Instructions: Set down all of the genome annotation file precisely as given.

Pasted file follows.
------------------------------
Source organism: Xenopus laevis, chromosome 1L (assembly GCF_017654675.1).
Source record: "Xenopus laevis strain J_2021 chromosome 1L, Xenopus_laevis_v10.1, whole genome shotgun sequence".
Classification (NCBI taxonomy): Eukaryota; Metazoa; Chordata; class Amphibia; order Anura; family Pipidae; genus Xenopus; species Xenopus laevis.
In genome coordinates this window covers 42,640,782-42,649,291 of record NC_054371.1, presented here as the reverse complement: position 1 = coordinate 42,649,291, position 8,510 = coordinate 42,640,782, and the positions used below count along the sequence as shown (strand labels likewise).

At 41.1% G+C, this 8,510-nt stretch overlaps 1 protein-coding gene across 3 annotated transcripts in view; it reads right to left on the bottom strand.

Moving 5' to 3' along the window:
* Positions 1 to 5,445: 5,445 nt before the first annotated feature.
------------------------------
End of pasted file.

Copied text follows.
Source organism: Xenopus laevis, chromosome 1L (assembly GCF_017654675.1).
Source record: "Xenopus laevis strain J_2021 chromosome 1L, Xenopus_laevis_v10.1, whole genome shotgun sequence".
Classification (NCBI taxonomy): Eukaryota; Metazoa; Chordata; class Amphibia; order Anura; family Pipidae; genus Xenopus; species Xenopus laevis.
In genome coordinates this window covers 42,640,782-42,649,291 of record NC_054371.1, presented here as the reverse complement: position 1 = coordinate 42,649,291, position 8,510 = coordinate 42,640,782, and the positions used below count along the sequence as shown (strand labels likewise).

At 41.1% G+C, this 8,510-nt stretch overlaps 1 protein-coding gene across 3 annotated transcripts in view; it reads right to left on the bottom strand.

Moving 5' to 3' along the window:
* Positions 1 to 5,445: 5,445 nt before the first annotated feature.